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Discussion Starter · #1 ·
Well actually it started last weekend. I finally got to work on the workshop some. Got some of the metal shelves assembled and mounted in place and things moved onto them. Making room elsewhere for me to mount the re-cycled flourescent light fixtures and get those wired in as well as getting a shelving system made up from a piece of Luan underlayment left by the previous owner and the old by-pass hollow core closet doors from the bedrooms upstairs along with 4 2x4's. While a friend helped me wire in the light switch I worked on getting some of the hallway in the basement cleaned out. and filled about 2/3's of the new shelving up. I've got some more shelving to build and then hopefully I'll be able to get the rest of the hallways cleared out. The goal is to get the hallway and current storage room cleared out to make room for a bathroom and walk in closet for the room my mother will be retiring to come June. Well that's the stated goal My ultimate goal is to get a functional workshop for me to work in! I'm that much closer this weekend!

Chas
 

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We have about 20 bays of metal shelving in two basement storage rooms. The more I built the more clutter we saved. But that’s not the point of this post.
 
The boxed metal ones have about 100 nuts and bolts to assemble the uprights, shelves and braces. The first one takes about an hour to assemble. After that they take about half an hour to build, if you have an electric screwdriver or nut driver and a large work table. Building them on the floor kills the back. The finished 5 shelf, bay is about 5 1/2 feet tall by 3 feet wide and 15 inches deep. They are labeled as 6 foot bays, but if you don’t overlap the uprights, they will be flimsy and twist.
 
As no concrete basement or garage floor is level, you will need spacers under the feet of the bays to level them or they may pitch forward when loaded. I cut 4 inch squares out of 1/8 inch hardboard. Heavy items should always be stored on the bottom shelves.
 
The metal (tin plate really) shelves are not all that strong, dent easily, and prone to rusting. I added painted plywood on the shelves Penny uses for her potted plants to keep the rust at bay. When the two bays of metal shelving in the garage began to rust; she told me take them apart and put them out at the curb. Being tight, I took them apart, spent hours wire brushing the rust off, straightened the dents, spent $30 on a gallon of rust paint, hours painting them, put them back together, and they look like _ _ _ _ .
 
She showed me some plastic ones at Wally Mart. One bay was the same price as my gallon of paint and less expensive than a metal one. I bought a couple for the garage. They tapped together with a rubber mallet in a couple of minutes. They are stronger than the metal ones in every way and won’t rust. They are 6 feet tall, by 3 feet wide and 17 inches deep.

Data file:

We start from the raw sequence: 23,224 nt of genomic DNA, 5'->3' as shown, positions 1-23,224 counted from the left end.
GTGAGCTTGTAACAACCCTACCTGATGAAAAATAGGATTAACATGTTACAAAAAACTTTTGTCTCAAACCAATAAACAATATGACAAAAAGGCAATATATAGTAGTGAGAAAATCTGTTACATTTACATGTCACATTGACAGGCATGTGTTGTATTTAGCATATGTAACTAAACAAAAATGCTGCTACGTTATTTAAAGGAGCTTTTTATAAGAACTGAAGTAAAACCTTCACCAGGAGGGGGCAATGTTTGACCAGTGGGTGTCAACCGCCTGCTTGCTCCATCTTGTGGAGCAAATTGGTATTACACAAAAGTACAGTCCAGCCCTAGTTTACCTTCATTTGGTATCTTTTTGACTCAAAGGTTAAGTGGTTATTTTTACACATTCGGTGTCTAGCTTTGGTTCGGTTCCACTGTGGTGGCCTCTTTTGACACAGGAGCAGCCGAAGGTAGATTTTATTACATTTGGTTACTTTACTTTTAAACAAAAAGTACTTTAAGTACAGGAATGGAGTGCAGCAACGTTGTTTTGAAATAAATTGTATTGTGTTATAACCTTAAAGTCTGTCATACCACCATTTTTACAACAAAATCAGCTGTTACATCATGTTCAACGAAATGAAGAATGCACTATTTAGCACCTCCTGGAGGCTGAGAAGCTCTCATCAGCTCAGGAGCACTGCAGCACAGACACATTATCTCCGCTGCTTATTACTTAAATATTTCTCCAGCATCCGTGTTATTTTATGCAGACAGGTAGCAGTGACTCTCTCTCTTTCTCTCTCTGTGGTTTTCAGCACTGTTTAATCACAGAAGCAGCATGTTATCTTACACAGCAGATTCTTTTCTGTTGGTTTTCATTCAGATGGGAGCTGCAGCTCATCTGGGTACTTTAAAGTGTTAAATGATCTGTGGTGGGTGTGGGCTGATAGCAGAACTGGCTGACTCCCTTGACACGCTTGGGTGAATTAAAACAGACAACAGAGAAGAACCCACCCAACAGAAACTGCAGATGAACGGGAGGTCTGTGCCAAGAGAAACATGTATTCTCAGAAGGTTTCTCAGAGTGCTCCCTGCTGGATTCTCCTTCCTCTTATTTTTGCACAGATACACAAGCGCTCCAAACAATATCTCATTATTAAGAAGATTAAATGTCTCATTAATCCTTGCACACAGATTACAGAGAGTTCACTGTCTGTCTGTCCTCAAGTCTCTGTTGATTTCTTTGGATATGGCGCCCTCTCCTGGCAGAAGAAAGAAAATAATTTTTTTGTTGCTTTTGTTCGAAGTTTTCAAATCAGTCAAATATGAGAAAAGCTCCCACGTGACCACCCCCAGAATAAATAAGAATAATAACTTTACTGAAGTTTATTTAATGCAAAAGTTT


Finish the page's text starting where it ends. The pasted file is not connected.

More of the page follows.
In the spring I take everything out of my garage so I can spray wash winter’s road salt and sand off the floor. You can pick up the plastic shelves and move them without them twisting like the metal ones. Because they won’t rust or peel, I wash them with the spray washer and let them dry in the driveway.
 
If you move to a new house, unlike the metal ones these are easy to disassemble. Just tap them apart with a rubber mallet. The shelves stack square and the uprights and feet fit between the shelves. A couple of turns of hockey shin pad tape at each end will hold a stack together.
 
A bay of either type will hold 10 (38 liter) plastic storage containers. I only use 8 and store long items across the top shelves of adjacent bays. Plastic storage bins are preferred because cardboard boxes will gather moisture from the air, smell and deteriorate after being stored for a while. Plastic bins can also be used to store tools and other heavy items, and are easily washed when dirty. They are waterproof when capped and can be stacked without crushing when being moved.
 
Penny prints computer labels for her storage containers. They can be removed with a cotton ball moistened with denatured alcohol (methyl hydrate) or WD-40 when the contents are changed seasonally. The dollar deodorizers some people hang from their rearview mirrors can be taped to the inside of the lid, to keep clothes smelling fresh during storage.
 

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Discussion Starter · #3 ·
Thanks Paul!
I've almost always been a use what you have kind of guy so re-cycling teh doors was a no brainer. The metal shelves (yup they are rusty) are leftovers that were in the workshop already. I simply moved them to better suit my needs. I've got a few more racks of shelving that are metal too that are as new from a retired friend that is moving soon. Not gifts but not free either. I'll use them too.

I'm wondering though once I get the shed built outside this spring what to do for dedicated train shelving, yard benchwork etc. in that? Currently the shelfs I built hold my project boxes nicely.

Chas
 
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